Angelic Montero Filters Y2K Aesthetic Through a Gen-Z Lens on You Get Me? Mixtape

Singer and internet personality Angelic Montero
Singer and internet personality Angelic Montero Photo by Bethany Vargas
At 16 years old, Angelic Montero's music borrows from a time period she wasn't around to experience for herself.

It's apparent on You Get Me?, her debut mixtape released last month. Through its eight tracks, Montero flips classic late-'90s, early-2000s pop and R&B songs, transporting listeners back to when velour tracksuits and tiny dogs in tiny purses were a thing. The mixtape's cover is reminiscent of the Y2K aesthetic adopted by singers like Aaliyah and Jennifer Lopez.

You Get Me? showcases Montero’s smooth, lush vocals that radiate empowered heroine energy. Songs like “Cater 2 Me” and “Hit Different” touch the sweet spot between catchy bop and emotional lyrical track. On "My Love," a cover of Jennifer Lopez's “If You Had My Love,” Montero slows down the originally midtempo track into a slower R&B cut sounds more aching. At the same time, on "Forever," which interpolates Shakira's "Whenever, Wherever," she comes as absolutely confident in what she wants.

Montero’s musical mining of the Y2K era — a time when the internet was so new that people anticipated their computers would malfunction upon the arrival of the year 2000 — seems fitting for someone who's resolutely part of Gen-Z. One needs to only look at Montero's contemporaries like Billie Eilish to see that this always-on-the-internet generation seems to have an affinity for the time before smartphones and TikTok.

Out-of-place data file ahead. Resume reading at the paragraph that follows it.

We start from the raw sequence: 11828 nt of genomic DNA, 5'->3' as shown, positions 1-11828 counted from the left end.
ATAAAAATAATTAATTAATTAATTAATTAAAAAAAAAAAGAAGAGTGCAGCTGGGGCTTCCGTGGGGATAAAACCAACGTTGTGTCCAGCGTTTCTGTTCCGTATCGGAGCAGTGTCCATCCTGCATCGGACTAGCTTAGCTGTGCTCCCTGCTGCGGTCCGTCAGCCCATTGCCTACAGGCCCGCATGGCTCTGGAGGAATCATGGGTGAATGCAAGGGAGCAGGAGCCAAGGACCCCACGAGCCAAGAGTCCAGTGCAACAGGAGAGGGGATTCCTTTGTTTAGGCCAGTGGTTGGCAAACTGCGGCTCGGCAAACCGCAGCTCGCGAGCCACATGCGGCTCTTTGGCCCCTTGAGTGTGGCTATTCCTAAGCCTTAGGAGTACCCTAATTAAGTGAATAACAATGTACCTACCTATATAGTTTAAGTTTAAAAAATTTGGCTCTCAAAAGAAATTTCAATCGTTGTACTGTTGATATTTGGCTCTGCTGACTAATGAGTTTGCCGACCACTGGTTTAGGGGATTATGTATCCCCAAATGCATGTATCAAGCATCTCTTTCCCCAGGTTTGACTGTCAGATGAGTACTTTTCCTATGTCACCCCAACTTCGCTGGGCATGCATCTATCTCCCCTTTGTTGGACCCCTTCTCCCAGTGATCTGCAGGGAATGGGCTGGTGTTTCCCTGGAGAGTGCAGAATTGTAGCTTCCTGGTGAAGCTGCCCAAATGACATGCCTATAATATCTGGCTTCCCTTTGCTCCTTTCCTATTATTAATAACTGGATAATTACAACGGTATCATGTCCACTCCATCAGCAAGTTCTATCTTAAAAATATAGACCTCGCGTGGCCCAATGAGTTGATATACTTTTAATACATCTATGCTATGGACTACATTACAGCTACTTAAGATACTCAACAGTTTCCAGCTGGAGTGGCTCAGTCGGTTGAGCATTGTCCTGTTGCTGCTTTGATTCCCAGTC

Raised in Miami — with the Miami accent to prove it — Montero grew up surrounded by the Latin and R&B music influence of her Venezuelan mother. Impacted by the vocal powerhouses such as Mariah Carey and Beyoncé, Montero started singing covers at eight years old and uploading the videos to YouTube.

“By the third cover, we had 25,000 views overnight," she says. "We just kept going, and I ended up with two million subscribers.”

Her cover of the Trolls song “Get Back Up Again,” originally sung by actress Anna Kendrick, racked in over 13 million YouTube views on the Peacock Kids channel. Her cover of Ariana Grande’s “Problem” reached 25 million views. When she was 13, Montero moved to Los Angeles to pursue her musical career.

Her strong YouTube following created the foundation for her current half a million followers on Instagram and 117,000 followers on TikTok. On both apps, Montero exhibits the quintessential Gen-Z mode of operation: She connects her social media fans to her music, keeping fans who have known her since her early YouTube days interested in her new projects.

“Who's been here since her song “Roar” by Katy Perry?” one commenter asks on her most recent music video for “Y U Wanna.”

The connection between an artist's social media presence and their career success has only continued to strengthen. This is especially apparent on TikTok, where songs that trend on the app quickly become chart-toppers. The most recent evidence of this is Fleetwood Mac's "Dream" reentering the Billboard Hot 100 for the first time since 1977 after a viral TikTok.
“TikTok definitely has a lot of influence in music,” Montero admits.

In May, social media star Charli D'Amelio used Angelic’s song “Cater 2 U” in one of her TikToks. At first glance, this may not seem momentous, except that D'Amelio is the most-followed people on the platform with an impressive 90 million followers. Currently, over 13,000 TikToks are using “Cater 2 U.”

Still, internet fame has never detoured Montero from pushing forward with her goal of having a lasting music career.

“What makes me want to do this and keep going is my fans," she says. "They keep me motivated.” 

Eventually, Montero hopes to release music in Spanish and embark on a South American tour whenever it's safe to travel again. She also hopes to spend more time in her hometown once she turns 18, adding that she misses not only Miami's food and culture but also the humidity.

Until then, Montero plans to fulfill the ritualistic duties of many 16-year-olds: passing her driving test.  
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